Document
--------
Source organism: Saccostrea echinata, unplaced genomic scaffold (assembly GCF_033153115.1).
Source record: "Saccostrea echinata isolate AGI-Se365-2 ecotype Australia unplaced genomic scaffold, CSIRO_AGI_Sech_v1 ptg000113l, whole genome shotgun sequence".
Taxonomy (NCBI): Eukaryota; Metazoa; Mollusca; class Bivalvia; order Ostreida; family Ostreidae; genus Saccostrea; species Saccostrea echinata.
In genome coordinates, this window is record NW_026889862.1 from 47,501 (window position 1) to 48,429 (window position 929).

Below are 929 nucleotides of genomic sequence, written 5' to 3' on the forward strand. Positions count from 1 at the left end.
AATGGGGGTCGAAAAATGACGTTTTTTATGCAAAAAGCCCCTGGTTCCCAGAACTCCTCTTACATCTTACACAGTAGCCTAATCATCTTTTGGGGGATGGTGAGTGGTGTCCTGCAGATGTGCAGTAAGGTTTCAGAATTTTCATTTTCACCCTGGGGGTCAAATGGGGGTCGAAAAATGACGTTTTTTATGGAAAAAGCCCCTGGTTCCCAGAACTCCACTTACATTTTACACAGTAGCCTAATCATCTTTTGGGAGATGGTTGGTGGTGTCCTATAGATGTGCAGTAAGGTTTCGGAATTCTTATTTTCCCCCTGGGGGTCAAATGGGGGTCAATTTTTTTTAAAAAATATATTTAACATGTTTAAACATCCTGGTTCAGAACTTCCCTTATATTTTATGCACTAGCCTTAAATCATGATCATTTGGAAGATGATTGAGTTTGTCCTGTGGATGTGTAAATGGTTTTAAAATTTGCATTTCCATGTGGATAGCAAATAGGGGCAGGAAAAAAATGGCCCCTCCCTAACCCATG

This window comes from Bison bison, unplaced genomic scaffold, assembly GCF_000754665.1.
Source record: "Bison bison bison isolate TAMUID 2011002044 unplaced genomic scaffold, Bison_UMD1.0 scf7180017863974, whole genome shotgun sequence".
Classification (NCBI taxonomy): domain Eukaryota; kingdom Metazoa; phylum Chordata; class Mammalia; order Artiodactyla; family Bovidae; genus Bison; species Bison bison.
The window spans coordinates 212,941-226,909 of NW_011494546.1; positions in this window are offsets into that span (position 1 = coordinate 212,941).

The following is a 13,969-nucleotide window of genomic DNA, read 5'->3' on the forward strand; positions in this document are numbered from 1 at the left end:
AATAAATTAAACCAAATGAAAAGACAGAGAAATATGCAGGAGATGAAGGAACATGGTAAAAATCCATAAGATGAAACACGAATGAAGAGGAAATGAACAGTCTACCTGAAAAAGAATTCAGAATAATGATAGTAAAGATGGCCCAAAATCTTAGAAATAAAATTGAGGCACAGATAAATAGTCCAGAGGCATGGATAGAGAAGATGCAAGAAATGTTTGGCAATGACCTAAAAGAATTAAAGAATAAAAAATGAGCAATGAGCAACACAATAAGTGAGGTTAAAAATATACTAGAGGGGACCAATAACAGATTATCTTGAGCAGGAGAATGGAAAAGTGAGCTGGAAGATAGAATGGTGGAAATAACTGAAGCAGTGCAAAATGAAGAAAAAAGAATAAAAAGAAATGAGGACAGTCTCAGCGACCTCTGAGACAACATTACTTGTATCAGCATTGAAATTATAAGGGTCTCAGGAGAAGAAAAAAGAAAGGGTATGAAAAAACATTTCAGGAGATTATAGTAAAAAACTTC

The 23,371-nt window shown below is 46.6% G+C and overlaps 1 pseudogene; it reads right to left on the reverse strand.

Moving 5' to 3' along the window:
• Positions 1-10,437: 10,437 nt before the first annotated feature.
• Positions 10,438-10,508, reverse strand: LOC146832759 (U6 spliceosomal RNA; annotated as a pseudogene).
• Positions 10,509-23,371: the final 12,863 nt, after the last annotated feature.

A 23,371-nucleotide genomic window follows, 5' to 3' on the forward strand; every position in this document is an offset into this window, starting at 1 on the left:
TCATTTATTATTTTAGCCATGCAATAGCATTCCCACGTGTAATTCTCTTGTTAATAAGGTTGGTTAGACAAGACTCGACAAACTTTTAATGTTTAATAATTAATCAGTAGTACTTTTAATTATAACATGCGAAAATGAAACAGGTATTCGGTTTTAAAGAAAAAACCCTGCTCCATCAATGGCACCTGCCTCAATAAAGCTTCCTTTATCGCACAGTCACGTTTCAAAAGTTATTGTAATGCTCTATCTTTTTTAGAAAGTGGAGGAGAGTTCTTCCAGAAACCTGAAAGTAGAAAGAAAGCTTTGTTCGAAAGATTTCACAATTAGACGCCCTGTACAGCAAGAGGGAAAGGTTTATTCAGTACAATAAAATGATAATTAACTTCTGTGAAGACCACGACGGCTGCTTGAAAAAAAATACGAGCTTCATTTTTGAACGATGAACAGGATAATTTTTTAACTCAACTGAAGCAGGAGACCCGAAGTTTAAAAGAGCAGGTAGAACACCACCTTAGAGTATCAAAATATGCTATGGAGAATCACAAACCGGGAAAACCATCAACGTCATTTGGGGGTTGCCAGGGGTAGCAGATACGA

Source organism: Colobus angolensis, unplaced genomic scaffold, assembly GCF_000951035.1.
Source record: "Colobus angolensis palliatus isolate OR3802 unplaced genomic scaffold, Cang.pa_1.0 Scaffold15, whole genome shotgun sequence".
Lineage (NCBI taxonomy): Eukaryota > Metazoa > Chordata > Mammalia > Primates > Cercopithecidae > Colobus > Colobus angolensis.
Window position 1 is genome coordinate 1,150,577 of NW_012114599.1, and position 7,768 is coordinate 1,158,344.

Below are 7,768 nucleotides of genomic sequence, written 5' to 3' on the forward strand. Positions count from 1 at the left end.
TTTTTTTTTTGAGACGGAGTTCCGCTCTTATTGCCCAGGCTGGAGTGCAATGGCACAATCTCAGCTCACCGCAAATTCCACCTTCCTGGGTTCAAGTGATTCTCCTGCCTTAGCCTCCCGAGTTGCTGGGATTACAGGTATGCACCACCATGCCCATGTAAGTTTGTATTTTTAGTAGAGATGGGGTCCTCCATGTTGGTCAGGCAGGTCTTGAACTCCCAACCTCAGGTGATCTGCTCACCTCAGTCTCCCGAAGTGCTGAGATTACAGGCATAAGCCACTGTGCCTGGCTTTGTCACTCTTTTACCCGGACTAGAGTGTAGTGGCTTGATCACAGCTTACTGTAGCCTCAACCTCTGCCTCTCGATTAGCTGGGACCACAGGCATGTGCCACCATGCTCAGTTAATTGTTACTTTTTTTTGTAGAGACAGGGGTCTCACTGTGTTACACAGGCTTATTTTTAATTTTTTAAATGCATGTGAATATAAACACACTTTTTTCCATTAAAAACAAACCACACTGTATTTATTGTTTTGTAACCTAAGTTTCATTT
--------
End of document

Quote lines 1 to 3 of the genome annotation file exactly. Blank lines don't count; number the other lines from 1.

Source organism: Saccostrea echinata, unplaced genomic scaffold (assembly GCF_033153115.1).
Source record: "Saccostrea echinata isolate AGI-Se365-2 ecotype Australia unplaced genomic scaffold, CSIRO_AGI_Sech_v1 ptg000113l, whole genome shotgun sequence".
Taxonomy (NCBI): Eukaryota; Metazoa; Mollusca; class Bivalvia; order Ostreida; family Ostreidae; genus Saccostrea; species Saccostrea echinata.